1. Ideally, shut down all coal plants within the next five years, everywhere on earth; practically, carbon capture must go into immediate practice on plants that linger past that deadline. That absolutely must be done. You realize that means basically converting what we now spend on the military to spending on the environment... installing natural gas, wind and solar power systems, solarizing homes. For what it cost to invade Iraq we could already have converted 2/3 of our coal plants to wind (strictly on a megawatt of coal to 1.5 megawatts of wind); Afghanistan could have finished the remainder. For what we have spent needlessly on the military over the last two decades we could have purchased wind for the whole earth....

2. Termination of all subsidies to fossil fuel production and transportation. Fossil fuel power production should be regarded as a dead technology never to be revived. Massive subsidies for solar and wind power production, sale, installation, and regulation.

3. Upgraded/crash research programs in power transmission, storage batteries, thorium nuclear plants, crops effective in reducing Co2 and CH4, carbon capture and storage, and similar.

4. Re-regulation of the power network to maximize wind transmission capabilities. Our current grid sucks and actually encourages the use of less environmentally sound tech.

5. National ecological programs to convert fallow land to CO2 amelioration, preserve and expand wetlands, and so on.

etc etc etc Again, because we got screwed by a very effective and destructive program of lies from fossil fuel firms over the last thirty years, we are now up against the wall.



Anonymous said...

a techno-elite gets to choose how I live, what medical care I may receive

At least there's some progress from Okami :)

The bold above is all the hallmarks of private and HMO-driven healthcare. If Okami doesn't want that, then it stands to reason he/she supports universal/public health where there is no one telling you that you can't be covered because you have a pre-existing condition or you can't afford it etc.

If Okami is now supporting universal health care it can't be too long until he/she changes his/her tune on climate change.

Herman said...

This is not unrelated, though it appears to be: Why Taiwanese don't stand together on the issue of Taiwan identity, on the independence of Taiwan? Here we have a live example of why: because people are arguing from their own set of premises, instead of addressing the premise of the other party.

Okami is asking, "what do you expect to happen when the price of energy skyrockets?" He is showing that he has already examined many solutions to the problem of CO2 emissions, and these solutions do not hold water for him on the grounds of BUSINESS and ECONOMICS. Until someone has come up with viable economic solutions, he is not "buying." Here I'm inferring that Okami's primary point of reference is "sound business." Therefore, as long as Michael is not addressing this issue from the economics viewpoint, Okami is not likely to agree.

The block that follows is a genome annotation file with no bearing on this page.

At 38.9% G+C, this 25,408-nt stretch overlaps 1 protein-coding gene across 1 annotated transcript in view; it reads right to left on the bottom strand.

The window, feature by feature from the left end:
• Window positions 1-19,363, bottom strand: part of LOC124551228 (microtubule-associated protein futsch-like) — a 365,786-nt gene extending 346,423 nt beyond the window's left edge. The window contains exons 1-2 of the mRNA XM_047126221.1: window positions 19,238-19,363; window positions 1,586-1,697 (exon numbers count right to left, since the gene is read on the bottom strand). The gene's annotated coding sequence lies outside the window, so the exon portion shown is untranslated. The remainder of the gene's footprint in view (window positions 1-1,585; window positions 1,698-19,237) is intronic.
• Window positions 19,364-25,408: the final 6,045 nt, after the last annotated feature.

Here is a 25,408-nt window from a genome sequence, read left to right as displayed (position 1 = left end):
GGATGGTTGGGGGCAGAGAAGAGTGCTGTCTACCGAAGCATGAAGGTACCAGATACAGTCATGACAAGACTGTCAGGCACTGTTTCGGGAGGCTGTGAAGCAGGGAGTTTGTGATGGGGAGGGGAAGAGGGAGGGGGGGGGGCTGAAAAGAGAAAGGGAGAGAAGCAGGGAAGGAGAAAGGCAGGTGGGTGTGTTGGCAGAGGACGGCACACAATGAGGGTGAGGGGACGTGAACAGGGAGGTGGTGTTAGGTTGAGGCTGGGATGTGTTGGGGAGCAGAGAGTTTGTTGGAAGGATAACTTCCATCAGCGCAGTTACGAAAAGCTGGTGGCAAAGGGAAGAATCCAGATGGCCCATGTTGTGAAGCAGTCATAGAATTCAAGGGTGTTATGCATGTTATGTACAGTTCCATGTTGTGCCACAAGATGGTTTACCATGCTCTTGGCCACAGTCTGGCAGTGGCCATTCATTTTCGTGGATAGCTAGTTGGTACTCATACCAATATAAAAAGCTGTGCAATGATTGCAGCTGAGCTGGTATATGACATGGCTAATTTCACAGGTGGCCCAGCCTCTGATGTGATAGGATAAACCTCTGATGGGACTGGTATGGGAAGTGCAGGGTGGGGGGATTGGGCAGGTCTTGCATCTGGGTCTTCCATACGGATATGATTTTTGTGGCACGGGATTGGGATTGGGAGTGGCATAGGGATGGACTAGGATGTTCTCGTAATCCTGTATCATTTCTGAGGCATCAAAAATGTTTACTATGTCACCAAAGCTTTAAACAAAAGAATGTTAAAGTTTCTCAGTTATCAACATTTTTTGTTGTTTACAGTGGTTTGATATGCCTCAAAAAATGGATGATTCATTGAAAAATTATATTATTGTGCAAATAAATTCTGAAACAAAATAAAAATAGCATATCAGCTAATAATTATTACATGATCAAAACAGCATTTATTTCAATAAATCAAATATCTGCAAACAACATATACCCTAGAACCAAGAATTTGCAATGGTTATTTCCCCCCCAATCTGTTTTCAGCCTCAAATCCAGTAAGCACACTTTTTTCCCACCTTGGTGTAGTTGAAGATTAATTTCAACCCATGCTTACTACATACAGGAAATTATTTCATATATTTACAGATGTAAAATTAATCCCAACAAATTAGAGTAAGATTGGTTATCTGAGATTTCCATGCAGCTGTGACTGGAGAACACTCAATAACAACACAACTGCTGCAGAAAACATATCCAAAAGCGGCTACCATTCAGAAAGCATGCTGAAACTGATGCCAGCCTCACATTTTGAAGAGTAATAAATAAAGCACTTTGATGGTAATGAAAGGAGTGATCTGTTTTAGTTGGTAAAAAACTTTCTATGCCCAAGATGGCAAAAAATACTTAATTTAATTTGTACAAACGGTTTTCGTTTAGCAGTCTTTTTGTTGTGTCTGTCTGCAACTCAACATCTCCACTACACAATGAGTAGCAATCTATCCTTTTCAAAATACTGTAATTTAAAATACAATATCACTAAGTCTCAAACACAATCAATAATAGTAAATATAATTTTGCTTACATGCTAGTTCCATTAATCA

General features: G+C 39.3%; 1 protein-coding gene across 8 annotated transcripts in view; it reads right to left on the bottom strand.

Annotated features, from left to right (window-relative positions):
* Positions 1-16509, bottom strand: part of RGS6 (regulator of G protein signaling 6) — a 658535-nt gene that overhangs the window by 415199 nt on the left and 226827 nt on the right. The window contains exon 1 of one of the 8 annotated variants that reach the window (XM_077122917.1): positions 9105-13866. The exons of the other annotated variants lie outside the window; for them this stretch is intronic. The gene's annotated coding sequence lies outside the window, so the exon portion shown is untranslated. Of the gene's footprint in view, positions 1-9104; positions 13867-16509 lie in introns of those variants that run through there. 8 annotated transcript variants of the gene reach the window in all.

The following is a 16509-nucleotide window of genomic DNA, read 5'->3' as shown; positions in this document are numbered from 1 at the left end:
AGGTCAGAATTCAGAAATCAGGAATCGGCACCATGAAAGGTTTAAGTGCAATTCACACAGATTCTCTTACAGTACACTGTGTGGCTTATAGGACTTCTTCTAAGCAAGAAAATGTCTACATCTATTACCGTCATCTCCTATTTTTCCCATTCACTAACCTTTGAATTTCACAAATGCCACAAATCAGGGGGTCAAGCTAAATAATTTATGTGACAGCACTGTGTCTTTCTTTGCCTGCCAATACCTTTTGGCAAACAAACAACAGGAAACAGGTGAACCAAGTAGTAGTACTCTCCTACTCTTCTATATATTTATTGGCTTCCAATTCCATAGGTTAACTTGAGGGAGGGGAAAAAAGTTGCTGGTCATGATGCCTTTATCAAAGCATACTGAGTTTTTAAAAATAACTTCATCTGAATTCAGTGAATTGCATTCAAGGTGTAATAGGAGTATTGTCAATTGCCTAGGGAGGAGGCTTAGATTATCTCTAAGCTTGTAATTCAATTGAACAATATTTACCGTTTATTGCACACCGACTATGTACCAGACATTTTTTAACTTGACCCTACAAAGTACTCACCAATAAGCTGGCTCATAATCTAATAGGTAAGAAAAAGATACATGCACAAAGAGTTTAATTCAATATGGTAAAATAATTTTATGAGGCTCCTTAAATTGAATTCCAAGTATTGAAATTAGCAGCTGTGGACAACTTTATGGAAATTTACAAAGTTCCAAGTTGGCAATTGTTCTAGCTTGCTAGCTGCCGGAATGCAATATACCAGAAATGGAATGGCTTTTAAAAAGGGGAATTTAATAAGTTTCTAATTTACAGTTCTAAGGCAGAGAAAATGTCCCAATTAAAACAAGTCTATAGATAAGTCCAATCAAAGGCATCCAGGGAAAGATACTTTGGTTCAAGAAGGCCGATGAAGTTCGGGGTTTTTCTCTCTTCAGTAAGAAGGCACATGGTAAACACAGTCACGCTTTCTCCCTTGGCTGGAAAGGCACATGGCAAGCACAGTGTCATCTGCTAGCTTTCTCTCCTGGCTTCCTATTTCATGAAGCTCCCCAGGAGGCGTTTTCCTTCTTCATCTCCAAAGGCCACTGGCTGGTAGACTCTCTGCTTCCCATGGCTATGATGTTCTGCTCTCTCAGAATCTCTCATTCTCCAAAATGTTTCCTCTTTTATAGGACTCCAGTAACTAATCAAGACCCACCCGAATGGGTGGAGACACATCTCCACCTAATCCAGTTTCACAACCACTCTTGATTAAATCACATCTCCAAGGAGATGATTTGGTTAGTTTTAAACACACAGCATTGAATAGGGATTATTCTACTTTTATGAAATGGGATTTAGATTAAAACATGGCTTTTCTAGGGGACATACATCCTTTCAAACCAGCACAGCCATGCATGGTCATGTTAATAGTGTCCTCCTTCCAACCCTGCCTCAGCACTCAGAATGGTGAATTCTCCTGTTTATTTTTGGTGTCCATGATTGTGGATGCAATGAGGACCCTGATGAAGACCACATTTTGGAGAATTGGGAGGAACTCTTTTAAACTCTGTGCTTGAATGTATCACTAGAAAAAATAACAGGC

To Okami. I can see your points very well. You obviously know how business works. You are the expert. We don't know much about economics. We are not qualified to mouth how businesses should run. But you can, can't you? So with your business expertise, can you look into the possibility of a "breakthrough" in economics thinking on the issue of CO2 and tell us what that might be? We are not asking for a comprehensive solution, just some starters, just some possibilities that business leaders may agree to look into this. A starting point, then we on our side can have something to go with. The children of the future generations are even more clueless/helpless than we are on this issue. If you agree that the CO2 build-up can be a threat to your own children's well-being, then perhaps you can set aside our differences, let those unrealistic solution proposals sit in the back burners where they belong, and help us think it through?

To Michael, the 5-point quick list you propose seem like a grand governmental solution. I see the need for it, but the logistics and politics and economic consequences ... Well, I'll just say that if you can get Jerome K. or somebody who can influence Tsai to be on board with you, put this vision into DPP's campaign in the next election against KMT, have Tsai beat Ma on these issues, I'll be clapping hands for you and have no objection whatsoever. I don't go much for big solutions. But if and when you win and "the cost of energy skyrockets", I will do my best to lower my standards of living to consume less energy as a way to cope.

Michael Turton said...

I know none of that will happen, Okami. I merely point out that it has to.

Climate Progress has a good write up with many good links of the 4C world.

The 4C world

Note that methane releases aren't modeled in these scenarios.


Michael Turton said...

And, just today the Aussie climate commission points out that this is the critical decade.

The reason for that is that temp rises lag carbon dioxide increases, by several decades -- the CO2 we're putting into the atmosphere now will affect us forty years from now.

blobOfNeurons said...

Might the big drop in 1945 also be because there was no more need for war driven manufacturing?